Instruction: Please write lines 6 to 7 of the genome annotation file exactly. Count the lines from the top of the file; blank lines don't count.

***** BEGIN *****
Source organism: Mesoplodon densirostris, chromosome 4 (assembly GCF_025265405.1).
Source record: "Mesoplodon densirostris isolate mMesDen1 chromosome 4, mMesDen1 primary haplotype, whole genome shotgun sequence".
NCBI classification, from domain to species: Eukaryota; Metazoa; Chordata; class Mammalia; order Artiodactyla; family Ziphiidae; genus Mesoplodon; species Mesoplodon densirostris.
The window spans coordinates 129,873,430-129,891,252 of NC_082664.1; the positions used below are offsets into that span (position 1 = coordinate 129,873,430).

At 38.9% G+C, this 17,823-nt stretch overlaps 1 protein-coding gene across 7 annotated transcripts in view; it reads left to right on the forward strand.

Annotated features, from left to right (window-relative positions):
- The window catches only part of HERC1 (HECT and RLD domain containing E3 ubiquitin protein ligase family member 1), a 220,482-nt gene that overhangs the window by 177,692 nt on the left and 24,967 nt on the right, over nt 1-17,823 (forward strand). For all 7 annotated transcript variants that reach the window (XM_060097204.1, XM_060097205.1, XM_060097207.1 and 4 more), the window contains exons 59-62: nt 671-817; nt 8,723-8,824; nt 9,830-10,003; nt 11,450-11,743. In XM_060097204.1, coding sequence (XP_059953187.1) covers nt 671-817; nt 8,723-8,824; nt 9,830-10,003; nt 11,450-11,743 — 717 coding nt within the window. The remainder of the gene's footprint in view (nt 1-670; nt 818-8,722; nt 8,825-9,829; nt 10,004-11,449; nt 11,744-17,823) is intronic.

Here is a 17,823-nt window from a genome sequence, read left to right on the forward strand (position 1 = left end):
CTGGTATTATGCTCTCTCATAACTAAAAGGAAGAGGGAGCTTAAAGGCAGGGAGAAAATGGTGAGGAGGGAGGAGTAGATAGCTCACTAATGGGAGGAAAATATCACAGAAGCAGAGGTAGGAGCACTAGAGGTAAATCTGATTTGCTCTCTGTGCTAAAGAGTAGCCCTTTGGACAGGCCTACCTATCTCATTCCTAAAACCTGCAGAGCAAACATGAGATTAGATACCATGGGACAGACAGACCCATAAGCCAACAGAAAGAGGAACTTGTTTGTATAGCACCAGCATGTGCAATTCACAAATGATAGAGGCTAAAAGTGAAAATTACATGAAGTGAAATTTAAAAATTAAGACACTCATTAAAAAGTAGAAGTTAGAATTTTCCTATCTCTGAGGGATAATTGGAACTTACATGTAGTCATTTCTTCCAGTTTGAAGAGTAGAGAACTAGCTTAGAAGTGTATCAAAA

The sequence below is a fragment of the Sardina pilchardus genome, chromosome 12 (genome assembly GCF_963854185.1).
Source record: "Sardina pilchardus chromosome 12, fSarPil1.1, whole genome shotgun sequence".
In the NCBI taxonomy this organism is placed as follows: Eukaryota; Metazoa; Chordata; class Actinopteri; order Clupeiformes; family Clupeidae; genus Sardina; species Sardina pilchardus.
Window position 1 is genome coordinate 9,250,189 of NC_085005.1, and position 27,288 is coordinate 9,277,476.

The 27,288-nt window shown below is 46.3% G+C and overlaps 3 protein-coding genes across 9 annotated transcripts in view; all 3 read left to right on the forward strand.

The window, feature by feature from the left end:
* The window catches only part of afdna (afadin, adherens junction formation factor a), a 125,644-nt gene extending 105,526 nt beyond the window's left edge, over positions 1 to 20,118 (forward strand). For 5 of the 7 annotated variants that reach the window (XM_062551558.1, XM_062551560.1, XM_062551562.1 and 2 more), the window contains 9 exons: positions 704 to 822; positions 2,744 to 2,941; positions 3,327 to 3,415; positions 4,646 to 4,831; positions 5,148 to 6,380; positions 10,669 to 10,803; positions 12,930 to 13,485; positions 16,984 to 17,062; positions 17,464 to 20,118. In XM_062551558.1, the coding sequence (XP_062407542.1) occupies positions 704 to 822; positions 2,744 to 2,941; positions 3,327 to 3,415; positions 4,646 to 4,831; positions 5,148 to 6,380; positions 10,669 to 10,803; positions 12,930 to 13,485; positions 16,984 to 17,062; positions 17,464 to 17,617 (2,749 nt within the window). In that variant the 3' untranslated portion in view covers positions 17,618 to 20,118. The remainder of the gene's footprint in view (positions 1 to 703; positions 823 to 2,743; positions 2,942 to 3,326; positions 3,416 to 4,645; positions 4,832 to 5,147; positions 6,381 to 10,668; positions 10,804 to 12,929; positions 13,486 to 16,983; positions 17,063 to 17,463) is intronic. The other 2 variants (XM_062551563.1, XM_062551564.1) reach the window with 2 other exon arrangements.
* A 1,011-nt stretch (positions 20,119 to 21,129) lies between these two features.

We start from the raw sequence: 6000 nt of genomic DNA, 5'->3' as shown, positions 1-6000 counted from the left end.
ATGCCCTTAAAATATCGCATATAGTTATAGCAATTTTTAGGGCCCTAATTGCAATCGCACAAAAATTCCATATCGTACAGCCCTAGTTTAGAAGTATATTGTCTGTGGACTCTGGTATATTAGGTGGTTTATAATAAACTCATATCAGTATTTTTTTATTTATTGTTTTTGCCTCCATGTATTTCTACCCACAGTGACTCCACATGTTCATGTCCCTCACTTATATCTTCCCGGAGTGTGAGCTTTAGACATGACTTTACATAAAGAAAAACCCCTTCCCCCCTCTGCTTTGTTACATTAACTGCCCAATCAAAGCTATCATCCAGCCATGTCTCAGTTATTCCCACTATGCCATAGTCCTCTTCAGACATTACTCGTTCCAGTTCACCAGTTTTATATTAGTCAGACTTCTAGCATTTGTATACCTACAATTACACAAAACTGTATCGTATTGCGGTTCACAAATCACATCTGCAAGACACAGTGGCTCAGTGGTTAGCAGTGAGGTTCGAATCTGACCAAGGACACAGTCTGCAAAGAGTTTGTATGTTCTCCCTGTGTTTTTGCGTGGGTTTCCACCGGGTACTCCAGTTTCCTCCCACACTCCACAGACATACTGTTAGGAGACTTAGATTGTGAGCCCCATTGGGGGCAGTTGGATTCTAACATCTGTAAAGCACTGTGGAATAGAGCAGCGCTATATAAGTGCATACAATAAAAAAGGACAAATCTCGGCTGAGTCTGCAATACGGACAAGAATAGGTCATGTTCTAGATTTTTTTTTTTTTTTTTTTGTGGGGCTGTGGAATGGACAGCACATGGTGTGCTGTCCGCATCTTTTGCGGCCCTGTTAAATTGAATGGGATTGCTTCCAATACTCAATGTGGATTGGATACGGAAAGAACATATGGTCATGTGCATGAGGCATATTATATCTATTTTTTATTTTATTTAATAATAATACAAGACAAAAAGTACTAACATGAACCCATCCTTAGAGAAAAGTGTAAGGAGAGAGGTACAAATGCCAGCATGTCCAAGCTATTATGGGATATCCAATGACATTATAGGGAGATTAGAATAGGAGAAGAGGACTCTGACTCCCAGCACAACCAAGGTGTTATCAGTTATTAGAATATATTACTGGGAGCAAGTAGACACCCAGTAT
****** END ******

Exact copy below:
Annotated features, from left to right (window-relative positions):
- The window catches only part of HERC1 (HECT and RLD domain containing E3 ubiquitin protein ligase family member 1), a 220,482-nt gene that overhangs the window by 177,692 nt on the left and 24,967 nt on the right, over nt 1-17,823 (forward strand). For all 7 annotated transcript variants that reach the window (XM_060097204.1, XM_060097205.1, XM_060097207.1 and 4 more), the window contains exons 59-62: nt 671-817; nt 8,723-8,824; nt 9,830-10,003; nt 11,450-11,743. In XM_060097204.1, coding sequence (XP_059953187.1) covers nt 671-817; nt 8,723-8,824; nt 9,830-10,003; nt 11,450-11,743 — 717 coding nt within the window. The remainder of the gene's footprint in view (nt 1-670; nt 818-8,722; nt 8,825-9,829; nt 10,004-11,449; nt 11,744-17,823) is intronic.